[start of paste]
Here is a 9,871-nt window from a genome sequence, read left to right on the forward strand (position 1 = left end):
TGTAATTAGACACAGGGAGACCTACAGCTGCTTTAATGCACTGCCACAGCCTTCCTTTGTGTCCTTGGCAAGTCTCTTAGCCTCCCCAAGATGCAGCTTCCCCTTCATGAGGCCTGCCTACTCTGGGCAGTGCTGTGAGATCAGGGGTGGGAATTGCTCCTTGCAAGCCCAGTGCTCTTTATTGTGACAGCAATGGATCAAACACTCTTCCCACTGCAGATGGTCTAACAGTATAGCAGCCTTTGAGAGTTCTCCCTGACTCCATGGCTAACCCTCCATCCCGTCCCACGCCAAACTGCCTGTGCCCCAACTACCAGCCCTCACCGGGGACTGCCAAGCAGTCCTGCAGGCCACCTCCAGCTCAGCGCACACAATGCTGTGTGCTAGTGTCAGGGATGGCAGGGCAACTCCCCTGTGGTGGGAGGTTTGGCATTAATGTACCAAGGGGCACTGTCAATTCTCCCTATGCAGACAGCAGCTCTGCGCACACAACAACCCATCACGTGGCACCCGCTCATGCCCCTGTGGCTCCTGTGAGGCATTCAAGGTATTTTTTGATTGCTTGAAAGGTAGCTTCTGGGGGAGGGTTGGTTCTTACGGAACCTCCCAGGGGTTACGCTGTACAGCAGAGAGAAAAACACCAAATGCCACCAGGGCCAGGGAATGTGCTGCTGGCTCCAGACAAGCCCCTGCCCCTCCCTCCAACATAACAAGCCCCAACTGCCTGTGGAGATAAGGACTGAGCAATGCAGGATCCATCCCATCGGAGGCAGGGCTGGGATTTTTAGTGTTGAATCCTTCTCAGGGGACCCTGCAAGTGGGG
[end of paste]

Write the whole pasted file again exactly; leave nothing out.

Here is a 9,871-nt window from a genome sequence, read left to right on the forward strand (position 1 = left end):
TGTAATTAGACACAGGGAGACCTACAGCTGCTTTAATGCACTGCCACAGCCTTCCTTTGTGTCCTTGGCAAGTCTCTTAGCCTCCCCAAGATGCAGCTTCCCCTTCATGAGGCCTGCCTACTCTGGGCAGTGCTGTGAGATCAGGGGTGGGAATTGCTCCTTGCAAGCCCAGTGCTCTTTATTGTGACAGCAATGGATCAAACACTCTTCCCACTGCAGATGGTCTAACAGTATAGCAGCCTTTGAGAGTTCTCCCTGACTCCATGGCTAACCCTCCATCCCGTCCCACGCCAAACTGCCTGTGCCCCAACTACCAGCCCTCACCGGGGACTGCCAAGCAGTCCTGCAGGCCACCTCCAGCTCAGCGCACACAATGCTGTGTGCTAGTGTCAGGGATGGCAGGGCAACTCCCCTGTGGTGGGAGGTTTGGCATTAATGTACCAAGGGGCACTGTCAATTCTCCCTATGCAGACAGCAGCTCTGCGCACACAACAACCCATCACGTGGCACCCGCTCATGCCCCTGTGGCTCCTGTGAGGCATTCAAGGTATTTTTTGATTGCTTGAAAGGTAGCTTCTGGGGGAGGGTTGGTTCTTACGGAACCTCCCAGGGGTTACGCTGTACAGCAGAGAGAAAAACACCAAATGCCACCAGGGCCAGGGAATGTGCTGCTGGCTCCAGACAAGCCCCTGCCCCTCCCTCCAACATAACAAGCCCCAACTGCCTGTGGAGATAAGGACTGAGCAATGCAGGATCCATCCCATCGGAGGCAGGGCTGGGATTTTTAGTGTTGAATCCTTCTCAGGGGACCCTGCAAGTGGGG